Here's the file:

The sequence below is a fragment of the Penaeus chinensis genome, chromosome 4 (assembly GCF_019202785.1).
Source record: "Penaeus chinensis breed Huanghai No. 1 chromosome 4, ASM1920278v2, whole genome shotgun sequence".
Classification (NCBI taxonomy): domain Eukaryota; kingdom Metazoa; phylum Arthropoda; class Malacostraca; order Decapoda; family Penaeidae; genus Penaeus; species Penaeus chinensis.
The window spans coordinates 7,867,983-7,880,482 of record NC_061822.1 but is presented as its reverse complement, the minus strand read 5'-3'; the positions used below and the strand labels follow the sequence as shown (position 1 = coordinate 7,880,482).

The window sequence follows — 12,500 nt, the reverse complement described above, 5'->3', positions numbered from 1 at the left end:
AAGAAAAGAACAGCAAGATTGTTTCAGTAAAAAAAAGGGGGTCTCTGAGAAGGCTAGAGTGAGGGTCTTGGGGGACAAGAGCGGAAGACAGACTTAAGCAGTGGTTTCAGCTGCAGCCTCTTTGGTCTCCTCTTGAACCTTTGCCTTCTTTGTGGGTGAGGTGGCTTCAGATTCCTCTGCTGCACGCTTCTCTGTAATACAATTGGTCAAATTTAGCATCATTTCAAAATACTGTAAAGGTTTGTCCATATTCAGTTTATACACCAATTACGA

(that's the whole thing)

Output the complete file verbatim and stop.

The sequence below is a fragment of the Penaeus chinensis genome, chromosome 4 (assembly GCF_019202785.1).
Source record: "Penaeus chinensis breed Huanghai No. 1 chromosome 4, ASM1920278v2, whole genome shotgun sequence".
Classification (NCBI taxonomy): domain Eukaryota; kingdom Metazoa; phylum Arthropoda; class Malacostraca; order Decapoda; family Penaeidae; genus Penaeus; species Penaeus chinensis.
The window spans coordinates 7,867,983-7,880,482 of record NC_061822.1 but is presented as its reverse complement, the minus strand read 5'-3'; the positions used below and the strand labels follow the sequence as shown (position 1 = coordinate 7,880,482).

The window sequence follows — 12,500 nt, the reverse complement described above, 5'->3', positions numbered from 1 at the left end:
AAGAAAAGAACAGCAAGATTGTTTCAGTAAAAAAAAGGGGGTCTCTGAGAAGGCTAGAGTGAGGGTCTTGGGGGACAAGAGCGGAAGACAGACTTAAGCAGTGGTTTCAGCTGCAGCCTCTTTGGTCTCCTCTTGAACCTTTGCCTTCTTTGTGGGTGAGGTGGCTTCAGATTCCTCTGCTGCACGCTTCTCTGTAATACAATTGGTCAAATTTAGCATCATTTCAAAATACTGTAAAGGTTTGTCCATATTCAGTTTATACACCAATTACGA